A must-read although the narrative got a bit tiresome. I mean, women do NOT think of themselves in terms of having shapely legs...
The story is fascinating: two sisters must take a trip for their grandmother, and in doing so, they discover a part of their lives that they hadn't previously known about. And not just a part of their lives, but an entire culture that has been lost, a way of life.
While parts of the book are pat and predictable, the story comes alive like few others during the scenes set in Toledo.
The ghost of the title has an influence on current day characters as they search for their own history and the meaning of their lives in the grand scheme of things. Entertaining reading by not great literature.
I love Naomi Ragen and this book was fast moving and kept my interest .It told an interesting historical tale as well as a predictable romance. The main theme is that you cant run away from your heritage, it is deep in your soul, and that spirituality and rituals are necessary to live life to its fullest.
I found this book to be a wonderful combination of history and narrative, well written and therefore very enjoyable to read. The characters are well drawn and interesting. Although I usually do not enjoy books that require one to believe in the 'paranormal' there was just enough of it in this book to season the story and add a bit of mystery. I highly recommend it.
From Publishers Weekly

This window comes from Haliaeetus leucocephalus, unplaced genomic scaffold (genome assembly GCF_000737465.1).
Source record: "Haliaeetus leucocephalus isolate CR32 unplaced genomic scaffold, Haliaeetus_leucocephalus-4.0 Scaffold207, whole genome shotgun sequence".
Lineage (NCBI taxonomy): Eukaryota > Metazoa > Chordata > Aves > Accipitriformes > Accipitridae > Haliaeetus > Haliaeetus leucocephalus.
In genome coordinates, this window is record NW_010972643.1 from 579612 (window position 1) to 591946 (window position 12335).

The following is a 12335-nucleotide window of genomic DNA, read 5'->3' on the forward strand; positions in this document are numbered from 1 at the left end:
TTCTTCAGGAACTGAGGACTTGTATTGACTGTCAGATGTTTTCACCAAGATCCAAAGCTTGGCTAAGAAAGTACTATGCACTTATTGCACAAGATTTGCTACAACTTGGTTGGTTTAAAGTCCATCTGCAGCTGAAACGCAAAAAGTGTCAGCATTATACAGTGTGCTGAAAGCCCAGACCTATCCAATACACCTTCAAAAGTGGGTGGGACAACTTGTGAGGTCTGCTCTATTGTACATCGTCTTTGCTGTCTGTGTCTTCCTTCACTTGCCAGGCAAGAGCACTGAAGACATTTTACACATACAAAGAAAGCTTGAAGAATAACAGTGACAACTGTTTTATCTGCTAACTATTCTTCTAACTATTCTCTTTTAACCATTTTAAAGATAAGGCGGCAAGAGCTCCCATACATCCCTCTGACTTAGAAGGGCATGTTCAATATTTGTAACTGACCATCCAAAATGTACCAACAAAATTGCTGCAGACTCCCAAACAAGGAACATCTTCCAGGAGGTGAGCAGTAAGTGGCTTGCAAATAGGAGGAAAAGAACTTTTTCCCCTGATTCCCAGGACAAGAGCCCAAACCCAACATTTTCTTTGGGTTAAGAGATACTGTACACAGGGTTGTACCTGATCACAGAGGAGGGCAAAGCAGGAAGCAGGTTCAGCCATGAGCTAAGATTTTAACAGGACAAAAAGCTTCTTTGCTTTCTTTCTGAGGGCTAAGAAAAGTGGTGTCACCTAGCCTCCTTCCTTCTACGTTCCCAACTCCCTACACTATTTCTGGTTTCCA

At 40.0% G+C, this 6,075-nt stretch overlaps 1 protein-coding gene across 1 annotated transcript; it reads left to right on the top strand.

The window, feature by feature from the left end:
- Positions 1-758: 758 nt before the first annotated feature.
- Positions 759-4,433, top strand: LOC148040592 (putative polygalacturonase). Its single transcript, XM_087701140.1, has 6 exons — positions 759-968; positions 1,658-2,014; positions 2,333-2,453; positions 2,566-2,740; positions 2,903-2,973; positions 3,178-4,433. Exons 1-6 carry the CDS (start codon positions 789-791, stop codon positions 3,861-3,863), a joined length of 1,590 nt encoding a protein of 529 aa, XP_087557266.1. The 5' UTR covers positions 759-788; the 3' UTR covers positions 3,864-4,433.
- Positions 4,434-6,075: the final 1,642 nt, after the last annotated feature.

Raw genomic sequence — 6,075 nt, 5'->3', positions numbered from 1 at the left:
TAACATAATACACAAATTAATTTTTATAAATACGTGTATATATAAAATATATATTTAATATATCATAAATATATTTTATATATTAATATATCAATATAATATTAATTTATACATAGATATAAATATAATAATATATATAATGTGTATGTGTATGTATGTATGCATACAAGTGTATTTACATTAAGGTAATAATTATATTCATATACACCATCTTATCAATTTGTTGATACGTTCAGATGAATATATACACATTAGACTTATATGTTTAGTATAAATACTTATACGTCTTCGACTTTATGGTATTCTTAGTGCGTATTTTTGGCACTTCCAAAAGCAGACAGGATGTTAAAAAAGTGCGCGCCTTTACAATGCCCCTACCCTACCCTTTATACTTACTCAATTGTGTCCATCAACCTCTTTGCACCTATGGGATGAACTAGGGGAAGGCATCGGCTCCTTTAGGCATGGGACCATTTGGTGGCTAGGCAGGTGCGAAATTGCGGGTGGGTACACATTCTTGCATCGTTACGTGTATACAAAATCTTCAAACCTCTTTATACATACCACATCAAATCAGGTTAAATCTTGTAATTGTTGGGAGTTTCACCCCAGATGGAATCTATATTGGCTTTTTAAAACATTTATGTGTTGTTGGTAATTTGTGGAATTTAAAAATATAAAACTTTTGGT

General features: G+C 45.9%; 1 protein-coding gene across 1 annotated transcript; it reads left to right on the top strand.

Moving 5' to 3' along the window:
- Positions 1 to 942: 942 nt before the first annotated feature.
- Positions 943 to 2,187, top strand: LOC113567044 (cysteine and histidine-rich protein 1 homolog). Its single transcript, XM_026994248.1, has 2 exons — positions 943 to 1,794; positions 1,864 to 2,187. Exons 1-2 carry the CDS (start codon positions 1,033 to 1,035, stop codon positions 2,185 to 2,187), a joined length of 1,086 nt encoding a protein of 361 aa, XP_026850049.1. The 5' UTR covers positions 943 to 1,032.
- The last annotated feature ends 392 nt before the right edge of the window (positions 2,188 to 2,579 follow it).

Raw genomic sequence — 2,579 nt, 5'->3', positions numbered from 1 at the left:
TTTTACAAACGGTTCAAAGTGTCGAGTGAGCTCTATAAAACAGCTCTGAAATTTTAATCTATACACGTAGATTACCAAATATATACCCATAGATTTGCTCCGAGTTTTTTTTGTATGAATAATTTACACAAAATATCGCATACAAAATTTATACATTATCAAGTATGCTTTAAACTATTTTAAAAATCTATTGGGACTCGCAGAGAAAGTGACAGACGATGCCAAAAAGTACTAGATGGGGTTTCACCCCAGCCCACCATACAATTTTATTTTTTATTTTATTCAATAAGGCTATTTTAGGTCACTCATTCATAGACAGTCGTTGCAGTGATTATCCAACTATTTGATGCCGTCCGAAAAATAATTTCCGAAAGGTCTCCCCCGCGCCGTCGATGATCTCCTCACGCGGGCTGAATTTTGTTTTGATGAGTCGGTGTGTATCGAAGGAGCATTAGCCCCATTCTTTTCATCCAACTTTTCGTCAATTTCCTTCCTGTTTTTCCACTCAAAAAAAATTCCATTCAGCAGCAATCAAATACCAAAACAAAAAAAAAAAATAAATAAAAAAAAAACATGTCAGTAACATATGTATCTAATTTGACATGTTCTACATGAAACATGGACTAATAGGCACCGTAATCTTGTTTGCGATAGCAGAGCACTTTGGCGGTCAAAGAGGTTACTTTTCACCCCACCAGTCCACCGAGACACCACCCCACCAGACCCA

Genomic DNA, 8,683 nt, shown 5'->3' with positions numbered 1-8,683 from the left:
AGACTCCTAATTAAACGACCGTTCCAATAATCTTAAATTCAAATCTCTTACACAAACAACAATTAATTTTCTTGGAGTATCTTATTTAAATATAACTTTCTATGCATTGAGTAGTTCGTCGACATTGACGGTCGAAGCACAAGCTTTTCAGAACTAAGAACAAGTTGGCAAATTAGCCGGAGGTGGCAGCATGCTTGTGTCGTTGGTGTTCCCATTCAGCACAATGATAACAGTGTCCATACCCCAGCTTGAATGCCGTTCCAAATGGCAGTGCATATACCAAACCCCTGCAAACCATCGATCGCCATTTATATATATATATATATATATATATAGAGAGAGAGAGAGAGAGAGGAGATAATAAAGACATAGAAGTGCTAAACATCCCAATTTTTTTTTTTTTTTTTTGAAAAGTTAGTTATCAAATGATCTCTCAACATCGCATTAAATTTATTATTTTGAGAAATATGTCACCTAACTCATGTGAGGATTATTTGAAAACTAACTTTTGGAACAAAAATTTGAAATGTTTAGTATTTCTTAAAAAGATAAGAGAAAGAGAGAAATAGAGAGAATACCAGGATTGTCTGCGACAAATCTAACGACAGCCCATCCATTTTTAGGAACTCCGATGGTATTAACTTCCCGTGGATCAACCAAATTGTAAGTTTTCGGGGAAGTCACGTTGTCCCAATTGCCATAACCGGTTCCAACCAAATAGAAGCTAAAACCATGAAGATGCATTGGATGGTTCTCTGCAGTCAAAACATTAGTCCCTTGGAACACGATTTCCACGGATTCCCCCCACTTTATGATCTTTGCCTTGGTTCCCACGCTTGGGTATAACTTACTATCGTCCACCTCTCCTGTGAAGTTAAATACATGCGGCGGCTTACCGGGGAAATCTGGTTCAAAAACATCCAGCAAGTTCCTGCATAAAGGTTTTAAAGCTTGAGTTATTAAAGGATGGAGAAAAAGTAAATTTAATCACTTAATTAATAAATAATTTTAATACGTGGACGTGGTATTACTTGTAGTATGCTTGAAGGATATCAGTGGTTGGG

Opulent prose, brave female characters and an emphasis on the importance of family and tradition distinguish the latest from bestselling Ragen (Jephte's Daughter). Catherine da Costa is a wealthy New York matron, secure in everything but the future. Having just learned she is to die soon, she fears the family tree will perish as well, since her two 20-something granddaughters, Suzanne and Francesca, are as yet unmarried. Then one night she is visited by a ghost from the distant past her eponymous Renaissance ancestor who urges Catherine to search for the missing pages of a manuscript she wrote. The text is a precious document detailing how, as a Sephardic Jew, she braved the terrors of the Inquisition and went on to become one of the wealthiest and most powerful women in the world. Using her own impending demise as emotional blackmail, Catherine sends the oil-and-water duo of Suzanne and Francesca one devoted to liberal causes, the other to business to Europe to hunt for the pages. Their journey leads to globe-trotting adventure, passionate romance, sibling reconciliation and a disclosure of Hannah's secrets for survival: endurance and faith. The fact that the Nasi-Mendes family is real, with descendants all over the world, adds depth to the fiction, and Ragen uses harrowing descriptions of torture to explain how family members could be forced to turn against one another to avoid the worst of the Inquisition. Moreover, she succeeds in driving home her message about the value of hanging onto cultural identity through maintaining a connection with history, thereby giving a sense of meaning to the present. Fans of her previous work will not be disappointed. Agent, Lisa Bankoff at ICM.